The Pros and Cons of Hiring Independent Contrary
If you own a business, one of the most important decisions to make is whether to hire full-time employees or use IC or independent contractors. While the two classifications seem similar, they both come with a wide variety of unique advantages and disadvantages.
Advantages of Independent Contractors
ICs allow you to save on taxes and worker’s compensation insurance. While they may be paid more per hour than an employee, you end up saving money in the long run. There are numerous expenses that come with hiring regular employees.
As well as the cost of maintaining office space and providing space for employees with the equipment necessary for their job, you’re also required to pay part of their Social Security and Medicare taxes. In addition, you must pay for state unemployment compensation insurance and worker’s compensation insurance.
This does not even consider any extra benefits you provide your staff, such as insurance, paid time off, and/or retirement vehicles like 401Ks. Paying for all of these can become a huge dent in your business’s finances, especially if you own a small startup.
Less Legal Liability
Under state and federal laws, employees have an array of legal rights, which mean that they can bring in a wide variety of employment-related lawsuits if they feel violated. While ICs do have some legal rights to sue you, they have far less protection. Employees may also sue employers for wrongful termination. ICs cannot bring such a lawsuit, as their rights to termination disputes are spelled out in the independent contractor agreement created by you.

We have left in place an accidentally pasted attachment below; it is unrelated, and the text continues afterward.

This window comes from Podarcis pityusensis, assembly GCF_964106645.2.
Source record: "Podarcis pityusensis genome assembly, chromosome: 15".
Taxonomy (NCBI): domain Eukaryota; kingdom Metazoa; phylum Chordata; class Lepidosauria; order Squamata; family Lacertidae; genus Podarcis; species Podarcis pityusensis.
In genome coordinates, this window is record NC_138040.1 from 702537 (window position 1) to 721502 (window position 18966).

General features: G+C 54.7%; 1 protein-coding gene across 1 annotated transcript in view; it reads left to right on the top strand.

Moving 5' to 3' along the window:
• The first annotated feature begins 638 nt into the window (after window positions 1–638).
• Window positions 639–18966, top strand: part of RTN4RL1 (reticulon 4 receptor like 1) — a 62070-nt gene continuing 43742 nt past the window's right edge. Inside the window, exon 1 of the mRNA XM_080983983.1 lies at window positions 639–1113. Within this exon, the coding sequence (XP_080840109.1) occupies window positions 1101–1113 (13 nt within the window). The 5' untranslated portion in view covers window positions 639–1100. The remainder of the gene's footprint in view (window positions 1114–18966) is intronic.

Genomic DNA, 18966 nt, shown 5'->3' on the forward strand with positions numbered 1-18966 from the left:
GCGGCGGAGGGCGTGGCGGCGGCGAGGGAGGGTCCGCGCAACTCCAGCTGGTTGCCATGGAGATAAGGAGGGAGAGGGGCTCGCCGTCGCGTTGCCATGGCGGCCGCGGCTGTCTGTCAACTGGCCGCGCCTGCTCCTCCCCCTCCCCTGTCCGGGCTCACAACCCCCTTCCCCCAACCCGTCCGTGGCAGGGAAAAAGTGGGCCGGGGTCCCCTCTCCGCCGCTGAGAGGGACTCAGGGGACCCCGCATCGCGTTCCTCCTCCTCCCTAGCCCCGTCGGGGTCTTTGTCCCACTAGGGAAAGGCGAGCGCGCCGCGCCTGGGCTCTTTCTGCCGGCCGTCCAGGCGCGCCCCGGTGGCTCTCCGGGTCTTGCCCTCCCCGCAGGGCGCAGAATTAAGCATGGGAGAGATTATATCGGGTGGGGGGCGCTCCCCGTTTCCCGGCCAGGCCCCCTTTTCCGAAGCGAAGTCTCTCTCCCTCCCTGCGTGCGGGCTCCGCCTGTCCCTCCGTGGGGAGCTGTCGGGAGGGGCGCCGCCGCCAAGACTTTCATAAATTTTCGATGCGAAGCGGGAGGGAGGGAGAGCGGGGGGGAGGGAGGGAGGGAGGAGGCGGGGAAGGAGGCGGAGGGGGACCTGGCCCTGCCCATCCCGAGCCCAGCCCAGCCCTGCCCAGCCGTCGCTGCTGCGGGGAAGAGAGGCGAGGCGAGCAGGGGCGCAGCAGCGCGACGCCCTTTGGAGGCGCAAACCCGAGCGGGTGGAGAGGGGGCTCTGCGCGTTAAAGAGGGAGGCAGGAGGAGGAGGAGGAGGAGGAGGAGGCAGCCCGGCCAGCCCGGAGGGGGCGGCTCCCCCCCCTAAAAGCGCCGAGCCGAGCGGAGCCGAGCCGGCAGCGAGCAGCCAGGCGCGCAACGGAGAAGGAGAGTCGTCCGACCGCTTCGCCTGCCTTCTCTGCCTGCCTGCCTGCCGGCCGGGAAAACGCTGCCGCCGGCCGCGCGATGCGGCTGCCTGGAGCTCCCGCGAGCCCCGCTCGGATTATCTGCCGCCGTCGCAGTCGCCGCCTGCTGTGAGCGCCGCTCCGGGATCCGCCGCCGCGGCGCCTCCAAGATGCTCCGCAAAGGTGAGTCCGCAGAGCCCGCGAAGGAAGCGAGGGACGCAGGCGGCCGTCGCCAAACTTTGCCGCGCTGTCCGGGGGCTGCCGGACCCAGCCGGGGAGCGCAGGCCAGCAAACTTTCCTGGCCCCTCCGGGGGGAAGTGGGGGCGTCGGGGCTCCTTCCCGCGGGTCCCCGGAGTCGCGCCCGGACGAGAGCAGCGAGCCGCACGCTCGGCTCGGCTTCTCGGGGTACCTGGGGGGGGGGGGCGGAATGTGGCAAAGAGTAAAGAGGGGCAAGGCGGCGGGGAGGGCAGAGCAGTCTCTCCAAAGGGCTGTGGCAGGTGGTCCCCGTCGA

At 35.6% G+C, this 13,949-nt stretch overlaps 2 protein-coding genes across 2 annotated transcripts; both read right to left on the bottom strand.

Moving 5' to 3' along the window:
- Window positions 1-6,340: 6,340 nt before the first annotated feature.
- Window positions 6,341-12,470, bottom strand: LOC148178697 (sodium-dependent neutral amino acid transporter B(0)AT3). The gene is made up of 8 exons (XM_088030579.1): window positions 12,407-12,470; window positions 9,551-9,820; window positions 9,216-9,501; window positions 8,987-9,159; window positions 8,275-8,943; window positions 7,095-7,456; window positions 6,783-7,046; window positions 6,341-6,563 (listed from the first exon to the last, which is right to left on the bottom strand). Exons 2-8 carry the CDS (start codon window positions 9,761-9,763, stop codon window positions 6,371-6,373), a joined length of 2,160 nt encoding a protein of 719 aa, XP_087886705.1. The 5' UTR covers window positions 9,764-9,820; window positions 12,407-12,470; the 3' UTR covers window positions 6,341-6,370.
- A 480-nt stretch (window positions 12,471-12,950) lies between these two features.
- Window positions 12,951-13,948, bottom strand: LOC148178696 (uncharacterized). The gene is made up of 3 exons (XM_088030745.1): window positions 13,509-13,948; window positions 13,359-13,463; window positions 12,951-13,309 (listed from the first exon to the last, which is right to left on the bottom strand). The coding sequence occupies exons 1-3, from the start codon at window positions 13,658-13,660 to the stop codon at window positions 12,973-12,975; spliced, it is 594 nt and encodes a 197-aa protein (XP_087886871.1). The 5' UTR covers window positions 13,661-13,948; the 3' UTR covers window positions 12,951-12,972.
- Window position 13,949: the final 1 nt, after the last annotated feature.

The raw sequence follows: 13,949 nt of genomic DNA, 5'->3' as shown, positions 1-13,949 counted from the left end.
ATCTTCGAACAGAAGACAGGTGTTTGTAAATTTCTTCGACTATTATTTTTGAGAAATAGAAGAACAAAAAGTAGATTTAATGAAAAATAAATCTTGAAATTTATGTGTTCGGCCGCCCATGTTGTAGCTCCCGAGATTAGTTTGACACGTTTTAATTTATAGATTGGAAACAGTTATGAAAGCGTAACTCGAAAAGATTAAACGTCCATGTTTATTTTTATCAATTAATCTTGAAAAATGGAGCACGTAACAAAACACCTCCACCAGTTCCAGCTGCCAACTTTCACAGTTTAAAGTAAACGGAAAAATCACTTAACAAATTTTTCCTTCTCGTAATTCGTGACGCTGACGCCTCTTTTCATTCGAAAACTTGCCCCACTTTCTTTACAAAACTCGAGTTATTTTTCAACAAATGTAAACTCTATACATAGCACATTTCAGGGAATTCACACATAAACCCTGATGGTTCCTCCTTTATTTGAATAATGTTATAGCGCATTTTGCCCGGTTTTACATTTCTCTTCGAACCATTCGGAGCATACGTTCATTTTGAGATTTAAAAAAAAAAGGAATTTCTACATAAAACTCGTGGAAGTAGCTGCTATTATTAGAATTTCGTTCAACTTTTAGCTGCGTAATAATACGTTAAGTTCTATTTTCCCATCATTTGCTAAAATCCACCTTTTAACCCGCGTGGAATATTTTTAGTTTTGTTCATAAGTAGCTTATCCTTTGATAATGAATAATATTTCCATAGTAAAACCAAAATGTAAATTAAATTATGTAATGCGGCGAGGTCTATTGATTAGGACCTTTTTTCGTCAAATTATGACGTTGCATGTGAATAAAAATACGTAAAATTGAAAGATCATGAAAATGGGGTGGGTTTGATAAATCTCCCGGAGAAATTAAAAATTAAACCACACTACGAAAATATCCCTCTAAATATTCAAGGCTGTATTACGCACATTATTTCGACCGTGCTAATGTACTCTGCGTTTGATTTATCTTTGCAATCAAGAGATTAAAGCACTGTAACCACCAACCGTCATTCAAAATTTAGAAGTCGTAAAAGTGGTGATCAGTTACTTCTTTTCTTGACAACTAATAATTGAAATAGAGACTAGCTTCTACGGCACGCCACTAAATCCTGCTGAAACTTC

Increased Staffing Flexibility
By hiring ICs, you have much more freedom to staff your company however you see fit. This allows you increased flexibility to adjust your staff based on fluctuations in the market. This freedom can become valuable when you’re just starting your business and aren’t sure what kind of demand your products and services will see.
Disadvantages of Independent Contractors
One of the great advantages of ICs is the lack of oversight, training, and physical space they require. However, you have little control over how they actually do the work you hired them to do.
By giving them complete freedom, you are accepting some frustration. Giving workers freedom can be difficult for some business owners that prefer that the work is done using specific processes and/or tools. It is vital that you don’t interfere too much with IC’s work since doing so can result in the IRS re-classifying them as employees, which can result in penalties and expenses.
Increased Risk of Audits
As mentioned earlier, hiring ICs automatically increases your chances of being audited by the IRS, as the tax agency has a vested interest in ensuring that you maintain appropriate relationships with independent contractors. The bottom line is, if you hire ICs, be sure you take the appropriate steps to ensure that your contractors are truly “independent,” or it can cost you big time.
While ICs cannot sue your company for wrongful termination, like employees, that does not mean they have zero rights to bringing a suit against you. The written contract you signed controls all aspects of the employment relationship, including your ability to terminate it. Based on the terms of the contract, you may not be able to fire an IC as easily as you would an employee. Moreover, if the IC feels you’ve violated the terms of the contract, they can sue you for breaching the contract. This leaves you on the hook for attorney’s fees and potential damages.
As your Access lawyer, we’re your trusted advisor when it comes to employment law and worker classification. If you’re trying to decide whether to hire independent contractors versus employees, or you need to ensure your independent contractor agreements offer your company the best protection from liability, as your lawyer, we’re here to help.